# From postscript through pgfmath

I don't understand the next syntax also I would like (if possible) a traduction of the next function with `pgfmath`

`````` /fct {dup 1 gt {pop 90}{dup 1 neg lt {pop 90 neg}{asin} ifelse} ifelse} def
``````
• This is the asin function with some guards regarding the definition. Feb 1, 2012 at 18:11
• yes but how to translate these guards ? How to define this function with a natural algorithm ? Feb 1, 2012 at 18:18

Here is an explanation of how to interpret the postscript code. It is probably not an answer, but at least a guide to understanding it. Remember that postscript uses RPN, so understanding it requires a bit of backwards reading.

According to the Postscript Language Reference Manual, the following definitions are used when executing `ifelse` (by example):

``````a b gt {a} {b} ifelse
``````
1. The interpreter encounters the executable names `a` and `b` in turn and looks them up. Assume both names are associated with numbers. Executing the numbers causes them to be pushed on the operand stack.
2. The `gt` (greater than) operator removes two operands from the stack and compares them. If the first operand is greater than the second, it pushes the boolean value `true`. Otherwise, it pushes `false`.
3. The interpreter now encounters the procedure objects `{a}` and `{b}`, which it pushes on the operand stack.
4. The `ifelse` operator takes three operands: a boolean object and two procedures. If the boolean object’s value is `true`, `ifelse` causes the first procedure to be executed; otherwise, it causes the second procedure to be executed. All three operands are removed from the operand stack before the selected procedure is executed.

Other commands used are:

• `dup`: duplicates the current object on the stack. So, `<any> dup` takes (or `pop`s) `<any>` and replaces it (or `push`es) with `<any> <any>`;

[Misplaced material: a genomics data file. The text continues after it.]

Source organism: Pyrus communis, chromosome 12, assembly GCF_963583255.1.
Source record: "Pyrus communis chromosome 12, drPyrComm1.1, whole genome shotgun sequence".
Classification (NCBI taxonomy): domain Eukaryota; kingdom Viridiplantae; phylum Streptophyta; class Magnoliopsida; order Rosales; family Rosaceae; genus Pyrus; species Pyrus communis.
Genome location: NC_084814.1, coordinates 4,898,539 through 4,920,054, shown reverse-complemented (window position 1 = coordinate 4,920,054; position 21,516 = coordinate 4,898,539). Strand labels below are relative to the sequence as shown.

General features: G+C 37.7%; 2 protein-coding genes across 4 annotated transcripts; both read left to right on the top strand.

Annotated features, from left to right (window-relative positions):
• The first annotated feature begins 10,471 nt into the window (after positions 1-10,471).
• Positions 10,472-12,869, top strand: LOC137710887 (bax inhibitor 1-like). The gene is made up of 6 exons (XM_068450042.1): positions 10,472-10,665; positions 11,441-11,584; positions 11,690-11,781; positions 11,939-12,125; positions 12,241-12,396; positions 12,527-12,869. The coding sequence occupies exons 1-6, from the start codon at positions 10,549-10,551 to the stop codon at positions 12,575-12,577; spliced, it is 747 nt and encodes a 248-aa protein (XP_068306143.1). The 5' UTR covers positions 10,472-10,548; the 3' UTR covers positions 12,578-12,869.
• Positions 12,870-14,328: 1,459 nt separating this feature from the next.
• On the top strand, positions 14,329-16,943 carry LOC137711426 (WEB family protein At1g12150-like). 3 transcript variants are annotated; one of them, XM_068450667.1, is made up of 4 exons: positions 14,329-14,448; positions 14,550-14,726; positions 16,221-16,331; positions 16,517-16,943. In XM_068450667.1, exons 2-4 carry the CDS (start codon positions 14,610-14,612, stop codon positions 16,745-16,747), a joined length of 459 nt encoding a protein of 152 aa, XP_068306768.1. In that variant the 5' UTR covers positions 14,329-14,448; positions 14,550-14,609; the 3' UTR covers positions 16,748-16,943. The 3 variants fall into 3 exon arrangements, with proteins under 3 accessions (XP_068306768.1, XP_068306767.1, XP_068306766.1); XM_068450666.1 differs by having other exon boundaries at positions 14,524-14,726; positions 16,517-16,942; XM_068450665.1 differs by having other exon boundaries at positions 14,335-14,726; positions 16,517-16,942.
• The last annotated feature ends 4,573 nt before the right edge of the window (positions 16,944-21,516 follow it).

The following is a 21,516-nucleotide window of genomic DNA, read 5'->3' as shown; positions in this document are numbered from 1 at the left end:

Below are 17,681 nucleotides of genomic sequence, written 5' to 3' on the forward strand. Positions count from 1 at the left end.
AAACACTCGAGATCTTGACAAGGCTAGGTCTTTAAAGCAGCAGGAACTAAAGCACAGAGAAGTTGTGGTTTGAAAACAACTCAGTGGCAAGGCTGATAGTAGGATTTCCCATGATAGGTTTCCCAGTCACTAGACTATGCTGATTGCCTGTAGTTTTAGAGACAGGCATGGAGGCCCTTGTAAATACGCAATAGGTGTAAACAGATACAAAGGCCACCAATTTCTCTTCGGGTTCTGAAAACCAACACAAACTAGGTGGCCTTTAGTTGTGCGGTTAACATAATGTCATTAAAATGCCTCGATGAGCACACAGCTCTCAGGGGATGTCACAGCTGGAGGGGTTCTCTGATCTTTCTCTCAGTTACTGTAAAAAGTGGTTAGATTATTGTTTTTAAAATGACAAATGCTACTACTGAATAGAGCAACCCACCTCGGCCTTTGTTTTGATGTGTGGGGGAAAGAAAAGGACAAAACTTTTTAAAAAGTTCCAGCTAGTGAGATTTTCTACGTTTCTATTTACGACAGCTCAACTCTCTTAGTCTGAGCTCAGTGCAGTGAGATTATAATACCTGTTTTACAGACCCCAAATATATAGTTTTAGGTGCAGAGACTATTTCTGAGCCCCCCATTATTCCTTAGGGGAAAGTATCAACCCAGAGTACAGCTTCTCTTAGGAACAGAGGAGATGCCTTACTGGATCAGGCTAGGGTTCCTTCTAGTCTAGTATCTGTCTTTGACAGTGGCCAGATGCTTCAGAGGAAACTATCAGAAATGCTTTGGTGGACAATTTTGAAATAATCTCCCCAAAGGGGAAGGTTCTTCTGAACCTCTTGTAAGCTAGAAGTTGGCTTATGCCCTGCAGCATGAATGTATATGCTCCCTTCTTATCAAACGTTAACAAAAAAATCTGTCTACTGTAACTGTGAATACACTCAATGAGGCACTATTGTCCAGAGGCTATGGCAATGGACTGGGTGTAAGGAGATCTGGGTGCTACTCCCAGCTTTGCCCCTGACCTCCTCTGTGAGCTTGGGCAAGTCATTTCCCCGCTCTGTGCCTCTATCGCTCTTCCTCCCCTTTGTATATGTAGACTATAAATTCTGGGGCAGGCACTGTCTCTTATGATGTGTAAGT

• `pop`: removes the top element from the stack. So, `<any> pop` removes `<any>`;
• `neg`: an arithmetic operators that takes one argument on the top of the stack and negates it. So `<num> neg` takes (or `pop`s) `<num>` and `push`es `-<num>`;
• `asin`: arcsin function. So, `<num> asin` takes (or `pop`s) `<num>` and `push`es the arcsin of `<num>`;
• `gt`: evaluates the top to stack elements in a "greater than" fashion and returns `true`/`false`. So, `<num1> <num2> gt` takes (or `pop`s) `<num1> <num2>` and `push`es `true` if `<num1>`>`<num2>`, or `false` otherwise;
• `lt`: evaluates the top to stack elements in a "less than" fashion and returns `true`/`false`. So, `<num1> <num2> lt` takes (or `pop`s) `<num1> <num2>` and `push`es `true` if `<num1>`<`<num2>`, or `false` otherwise;
• `def`: store the value on the top of the stack in a variable. So `/<var> <any> def` stores `<any>` in the variable `/<var>`.

Consequently, it is possible to rewrite the postscript code

``````/fct {dup 1 gt {pop 90}{dup 1 neg lt {pop 90 neg}{asin} ifelse} ifelse} def
``````

as (using pseudocode):

``````X = top-of-stack

if (X > 1) then
fct = 90
else
if (X < -1) then
fct = -90
else
fct = arcsin(X)
end if
end if
``````
• What is the role (part) of the braces ? Feb 1, 2012 at 19:28
• @Altermundus: Based on Herbert's answer, the outer braces store the entire definition in `/fct` (almost like an unexpanded command). The inner braces are required since `ifelse` could condition on a whole group of operators (like `pop 90 neg`). Without the inner braces a single operator would be used as the `true`/`false` clause.
– Werner
Feb 1, 2012 at 19:35
• `condition { true part }{ false part } ifelse`
– user2478
Feb 1, 2012 at 20:21

`/fct {dup 1 gt {pop 90}{dup 1 neg lt {pop 90 neg}{asin} ifelse} ifelse} def`

is the same as:

``````sub fct(arg){    # arg in degrees
if (arg > 1)  return 90
if (arg < -1) return -90
return asin(arg)
}

sub asin(arg){   # arg in degrees